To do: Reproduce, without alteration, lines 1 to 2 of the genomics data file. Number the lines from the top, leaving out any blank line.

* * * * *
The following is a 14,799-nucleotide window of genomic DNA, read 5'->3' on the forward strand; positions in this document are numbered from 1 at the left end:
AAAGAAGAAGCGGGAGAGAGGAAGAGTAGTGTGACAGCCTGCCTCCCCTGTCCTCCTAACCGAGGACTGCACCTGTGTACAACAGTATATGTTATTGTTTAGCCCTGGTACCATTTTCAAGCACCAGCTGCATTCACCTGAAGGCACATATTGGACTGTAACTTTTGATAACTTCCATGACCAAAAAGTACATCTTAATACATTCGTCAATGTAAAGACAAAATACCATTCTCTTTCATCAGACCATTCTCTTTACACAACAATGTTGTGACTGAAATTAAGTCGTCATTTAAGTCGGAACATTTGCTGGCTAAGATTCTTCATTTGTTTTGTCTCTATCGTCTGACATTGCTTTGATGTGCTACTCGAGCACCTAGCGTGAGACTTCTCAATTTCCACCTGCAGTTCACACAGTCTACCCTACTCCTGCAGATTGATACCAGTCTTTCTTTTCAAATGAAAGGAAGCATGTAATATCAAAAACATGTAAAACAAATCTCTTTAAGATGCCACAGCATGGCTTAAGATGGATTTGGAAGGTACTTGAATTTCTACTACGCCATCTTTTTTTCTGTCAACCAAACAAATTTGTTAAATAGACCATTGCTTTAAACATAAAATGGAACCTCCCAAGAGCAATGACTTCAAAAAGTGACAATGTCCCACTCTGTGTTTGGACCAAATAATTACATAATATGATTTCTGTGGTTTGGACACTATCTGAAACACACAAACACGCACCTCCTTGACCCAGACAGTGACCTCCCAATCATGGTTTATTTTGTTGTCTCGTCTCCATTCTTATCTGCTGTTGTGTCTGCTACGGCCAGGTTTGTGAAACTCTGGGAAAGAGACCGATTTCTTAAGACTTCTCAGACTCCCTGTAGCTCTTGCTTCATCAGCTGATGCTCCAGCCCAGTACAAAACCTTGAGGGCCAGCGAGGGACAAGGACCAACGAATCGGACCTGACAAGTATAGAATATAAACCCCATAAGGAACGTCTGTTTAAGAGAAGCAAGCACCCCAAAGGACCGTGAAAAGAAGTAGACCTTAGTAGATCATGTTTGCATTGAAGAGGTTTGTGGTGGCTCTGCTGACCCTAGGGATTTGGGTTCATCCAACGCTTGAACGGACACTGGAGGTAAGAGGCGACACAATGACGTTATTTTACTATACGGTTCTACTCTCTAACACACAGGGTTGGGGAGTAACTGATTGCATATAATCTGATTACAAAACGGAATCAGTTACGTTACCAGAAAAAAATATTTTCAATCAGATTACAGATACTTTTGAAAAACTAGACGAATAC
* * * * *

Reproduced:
The following is a 14,799-nucleotide window of genomic DNA, read 5'->3' on the forward strand; positions in this document are numbered from 1 at the left end:
AAAGAAGAAGCGGGAGAGAGGAAGAGTAGTGTGACAGCCTGCCTCCCCTGTCCTCCTAACCGAGGACTGCACCTGTGTACAACAGTATATGTTATTGTTTAGCCCTGGTACCATTTTCAAGCACCAGCTGCATTCACCTGAAGGCACATATTGGACTGTAACTTTTGATAACTTCCATGACCAAAAAGTACATCTTAATACATTCGTCAATGTAAAGACAAAATACCATTCTCTTTCATCAGACCATTCTCTTTACACAACAATGTTGTGACTGAAATTAAGTCGTCATTTAAGTCGGAACATTTGCTGGCTAAGATTCTTCATTTGTTTTGTCTCTATCGTCTGACATTGCTTTGATGTGCTACTCGAGCACCTAGCGTGAGACTTCTCAATTTCCACCTGCAGTTCACACAGTCTACCCTACTCCTGCAGATTGATACCAGTCTTTCTTTTCAAATGAAAGGAAGCATGTAATATCAAAAACATGTAAAACAAATCTCTTTAAGATGCCACAGCATGGCTTAAGATGGATTTGGAAGGTACTTGAATTTCTACTACGCCATCTTTTTTTCTGTCAACCAAACAAATTTGTTAAATAGACCATTGCTTTAAACATAAAATGGAACCTCCCAAGAGCAATGACTTCAAAAAGTGACAATGTCCCACTCTGTGTTTGGACCAAATAATTACATAATATGATTTCTGTGGTTTGGACACTATCTGAAACACACAAACACGCACCTCCTTGACCCAGACAGTGACCTCCCAATCATGGTTTATTTTGTTGTCTCGTCTCCATTCTTATCTGCTGTTGTGTCTGCTACGGCCAGGTTTGTGAAACTCTGGGAAAGAGACCGATTTCTTAAGACTTCTCAGACTCCCTGTAGCTCTTGCTTCATCAGCTGATGCTCCAGCCCAGTACAAAACCTTGAGGGCCAGCGAGGGACAAGGACCAACGAATCGGACCTGACAAGTATAGAATATAAACCCCATAAGGAACGTCTGTTTAAGAGAAGCAAGCACCCCAAAGGACCGTGAAAAGAAGTAGACCTTAGTAGATCATGTTTGCATTGAAGAGGTTTGTGGTGGCTCTGCTGACCCTAGGGATTTGGGTTCATCCAACGCTTGAACGGACACTGGAGGTAAGAGGCGACACAATGACGTTATTTTACTATACGGTTCTACTCTCTAACACACAGGGTTGGGGAGTAACTGATTGCATATAATCTGATTACAAAACGGAATCAGTTACGTTACCAGAAAAAAATATTTTCAATCAGATTACAGATACTTTTGAAAAACTAGACGAATAC